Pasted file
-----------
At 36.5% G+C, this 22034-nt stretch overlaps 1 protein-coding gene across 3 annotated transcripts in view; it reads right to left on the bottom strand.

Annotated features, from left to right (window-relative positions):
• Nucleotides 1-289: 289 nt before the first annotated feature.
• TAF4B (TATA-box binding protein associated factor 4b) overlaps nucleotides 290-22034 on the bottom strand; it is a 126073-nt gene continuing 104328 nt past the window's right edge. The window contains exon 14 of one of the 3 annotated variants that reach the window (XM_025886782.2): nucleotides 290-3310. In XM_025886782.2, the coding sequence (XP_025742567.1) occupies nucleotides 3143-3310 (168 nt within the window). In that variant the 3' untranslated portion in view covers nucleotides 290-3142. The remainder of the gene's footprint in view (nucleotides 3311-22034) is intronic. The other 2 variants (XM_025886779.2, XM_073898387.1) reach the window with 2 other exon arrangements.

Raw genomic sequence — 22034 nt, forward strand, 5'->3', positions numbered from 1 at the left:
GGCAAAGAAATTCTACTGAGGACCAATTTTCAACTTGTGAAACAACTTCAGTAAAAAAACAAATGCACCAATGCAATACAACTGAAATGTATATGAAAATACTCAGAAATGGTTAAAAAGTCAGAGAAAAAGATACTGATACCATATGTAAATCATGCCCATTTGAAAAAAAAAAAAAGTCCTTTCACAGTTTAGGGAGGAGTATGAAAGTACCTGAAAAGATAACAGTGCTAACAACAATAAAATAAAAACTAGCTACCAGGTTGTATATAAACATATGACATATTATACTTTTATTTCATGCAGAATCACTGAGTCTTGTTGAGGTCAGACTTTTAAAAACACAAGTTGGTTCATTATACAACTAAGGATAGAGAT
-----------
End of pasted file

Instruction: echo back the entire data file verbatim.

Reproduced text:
At 36.5% G+C, this 22034-nt stretch overlaps 1 protein-coding gene across 3 annotated transcripts in view; it reads right to left on the bottom strand.

Annotated features, from left to right (window-relative positions):
• Nucleotides 1-289: 289 nt before the first annotated feature.
• TAF4B (TATA-box binding protein associated factor 4b) overlaps nucleotides 290-22034 on the bottom strand; it is a 126073-nt gene continuing 104328 nt past the window's right edge. The window contains exon 14 of one of the 3 annotated variants that reach the window (XM_025886782.2): nucleotides 290-3310. In XM_025886782.2, the coding sequence (XP_025742567.1) occupies nucleotides 3143-3310 (168 nt within the window). In that variant the 3' untranslated portion in view covers nucleotides 290-3142. The remainder of the gene's footprint in view (nucleotides 3311-22034) is intronic. The other 2 variants (XM_025886779.2, XM_073898387.1) reach the window with 2 other exon arrangements.

Raw genomic sequence — 22034 nt, forward strand, 5'->3', positions numbered from 1 at the left:
GGCAAAGAAATTCTACTGAGGACCAATTTTCAACTTGTGAAACAACTTCAGTAAAAAAACAAATGCACCAATGCAATACAACTGAAATGTATATGAAAATACTCAGAAATGGTTAAAAAGTCAGAGAAAAAGATACTGATACCATATGTAAATCATGCCCATTTGAAAAAAAAAAAAAGTCCTTTCACAGTTTAGGGAGGAGTATGAAAGTACCTGAAAAGATAACAGTGCTAACAACAATAAAATAAAAACTAGCTACCAGGTTGTATATAAACATATGACATATTATACTTTTATTTCATGCAGAATCACTGAGTCTTGTTGAGGTCAGACTTTTAAAAACACAAGTTGGTTCATTATACAACTAAGGATAGAGAT